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Review of Conjuror: Orion Chronicles by

Conjuror: Orion Chronicles

by John Barrowman

I signed up for NetGalley last week (as of the time I’m writing this review). I’ve been aware of NetGalley for a while but never gave it much thought because I have enough books to read as it is. Lately, though, I’ve been getting excited about more and more new releases and thought this was a good opportunity to try to snag ARCs for some of them before they come out. In this case, Conjuror has been out for a little bit now, but I still got an ARC! However, as I began reading, I genuinely started to wonder if there had been a mix-up and I’d been sent the wrong book—that or the Goodreads description was wrong. Because the Goodreads description talks about twins named Matt and Em being “Animare” and therefore able to “animate into” paintings, but this book is about a guy named Remy who can sing. Matt and Em do show up, but only about eighty pages in. So colour me confused until then, and that confusion is a thread running through my entire experience with this book.

It’s cool that John Barrowman and his sister, Carole, are writing YA fantasy. I know Barrowman also makes music; polymaths are awesome! I haven’t read their Hollow Earth trilogy, which apparently features a younger Matt and Em, but I hope it’s better than Conjuror. This is a book with its heart in the right place but is in dire need of editorial assistance. The characters, the plot—the pieces are there, but they are disorderly. The whole novel feels very sloppy, sorry to say.

As I mentioned above, it takes far too long for the people billed as the protagonists by the cover copy to show up. Maybe this is just a marketing miscommunication, an attempt to sell this book based on its connection to the previous series. It’s all very confusing, though. Worse still, the Barrowmans never really get into what it means to be an Animare. The twins and other Animare can “fade” into paintings and somehow use these for travel. The rules behind this are left very ambiguous. Matt and Em join a secret organization dedicated to protecting and policing the Animare, but we don’t get a sense of what that organization is like. It seems to be run by one dude. It would have been nice to see some more typical operations before Remy and the Camarilla show up.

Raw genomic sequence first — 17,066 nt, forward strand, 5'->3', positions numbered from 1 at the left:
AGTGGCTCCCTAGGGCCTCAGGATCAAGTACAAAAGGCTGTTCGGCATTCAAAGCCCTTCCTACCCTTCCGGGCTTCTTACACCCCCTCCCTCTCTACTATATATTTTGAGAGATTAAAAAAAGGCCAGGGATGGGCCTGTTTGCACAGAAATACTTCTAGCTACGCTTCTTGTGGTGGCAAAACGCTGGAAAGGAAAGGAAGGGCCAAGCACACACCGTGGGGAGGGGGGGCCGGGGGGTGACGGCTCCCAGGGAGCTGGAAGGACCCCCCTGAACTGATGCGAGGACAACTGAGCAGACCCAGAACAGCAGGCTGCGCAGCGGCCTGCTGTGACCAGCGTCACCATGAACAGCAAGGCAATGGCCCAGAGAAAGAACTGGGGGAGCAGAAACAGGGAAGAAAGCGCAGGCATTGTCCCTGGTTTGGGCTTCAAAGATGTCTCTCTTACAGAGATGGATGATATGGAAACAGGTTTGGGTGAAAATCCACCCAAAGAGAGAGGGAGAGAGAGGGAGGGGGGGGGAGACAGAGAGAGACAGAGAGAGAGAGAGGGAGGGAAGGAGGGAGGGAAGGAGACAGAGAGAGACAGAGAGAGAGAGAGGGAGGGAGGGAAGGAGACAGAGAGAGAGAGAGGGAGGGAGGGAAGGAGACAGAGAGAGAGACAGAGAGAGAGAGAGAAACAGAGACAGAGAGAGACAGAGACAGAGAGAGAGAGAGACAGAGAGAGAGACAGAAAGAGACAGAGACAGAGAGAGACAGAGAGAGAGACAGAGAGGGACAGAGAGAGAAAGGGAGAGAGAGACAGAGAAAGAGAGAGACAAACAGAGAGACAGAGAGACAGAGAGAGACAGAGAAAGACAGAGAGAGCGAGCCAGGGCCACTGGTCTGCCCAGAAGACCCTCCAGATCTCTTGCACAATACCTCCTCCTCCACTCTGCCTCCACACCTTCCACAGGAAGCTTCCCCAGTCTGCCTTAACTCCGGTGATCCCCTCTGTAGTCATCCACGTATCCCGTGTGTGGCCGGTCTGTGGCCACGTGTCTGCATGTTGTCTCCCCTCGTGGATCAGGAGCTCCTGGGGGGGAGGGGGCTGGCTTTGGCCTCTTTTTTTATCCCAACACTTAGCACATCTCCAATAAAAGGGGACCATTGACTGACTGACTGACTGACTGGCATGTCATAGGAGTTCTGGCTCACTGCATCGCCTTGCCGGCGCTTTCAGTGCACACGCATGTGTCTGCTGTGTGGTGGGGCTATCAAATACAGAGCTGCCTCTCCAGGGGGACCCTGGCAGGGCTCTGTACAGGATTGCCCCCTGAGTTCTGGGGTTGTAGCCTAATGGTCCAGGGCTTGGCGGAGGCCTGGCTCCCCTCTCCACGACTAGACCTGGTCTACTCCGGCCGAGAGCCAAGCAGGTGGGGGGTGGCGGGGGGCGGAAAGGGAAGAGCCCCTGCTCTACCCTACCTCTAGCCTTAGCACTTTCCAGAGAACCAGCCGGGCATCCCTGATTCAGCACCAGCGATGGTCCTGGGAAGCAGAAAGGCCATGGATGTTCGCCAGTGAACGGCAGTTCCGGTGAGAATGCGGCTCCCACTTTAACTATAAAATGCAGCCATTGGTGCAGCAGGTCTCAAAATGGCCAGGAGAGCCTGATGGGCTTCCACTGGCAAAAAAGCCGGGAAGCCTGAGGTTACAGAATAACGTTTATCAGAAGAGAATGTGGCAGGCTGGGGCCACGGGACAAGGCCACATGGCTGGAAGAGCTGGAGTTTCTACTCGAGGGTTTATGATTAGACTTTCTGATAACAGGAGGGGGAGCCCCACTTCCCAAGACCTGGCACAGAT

I like Remy and his origin story. The idea of magic powered by song and music is nothing new, of course, but the Barrowmans pull it off very well. The Barrowmans weave his personal history into the political history of the slave trade, acknowledging Remy’s African American identity and making it part of the reason he has these powers. Unlike the Animare issue noted above, we get a better idea of what Remy can do with his powers and what his limitations are.

The bad guys, the Camarilla headed up by Don Grigori and the Grand Inquisitor, are a nebulous threat. I like the sense of danger that follows Grigori as he tears up his henchmen while going after the twins and Remy. The omnipresent flies that he controls are a gross and sufficiently disturbing image. Unfortunately, we never really learn the nature of the threat that the Grand Inquisitor represents. We just get frustrating eschatological hints that he’s some kind of demon who wants to bring about the “Second Kingdom”. I assume this is supposed to be groundwork for future instalments of the series, so I’m willing to forgive. Nevertheless, it detracts somewhat from the punchiness of Conjuror as an introductory read. If you scrub these mentions, if you ignore the prologue (which is superfluous), and you focus solely on Matt, Em, and Remy’s fight against Grigori, you get a better and more straightforward narrative—almost too straightforward. A lot happens in this book, but at the same time, not much happens.

There is a fun story in here. I genuinely enjoyed the characters. I like their interactions, the way that Matt and Em don’t always get along like siblings do (obviously the Barrowmans are drawing on their own experience!). Remy’s arc feels very true, very significant. Conjuror has small moments, glimpses of brilliance. But these are embedded in an all-too-familiar cloud of confusing plot twists and seemingly-unrelated scenes, resulting in a book that confounds itself as much as its reader.


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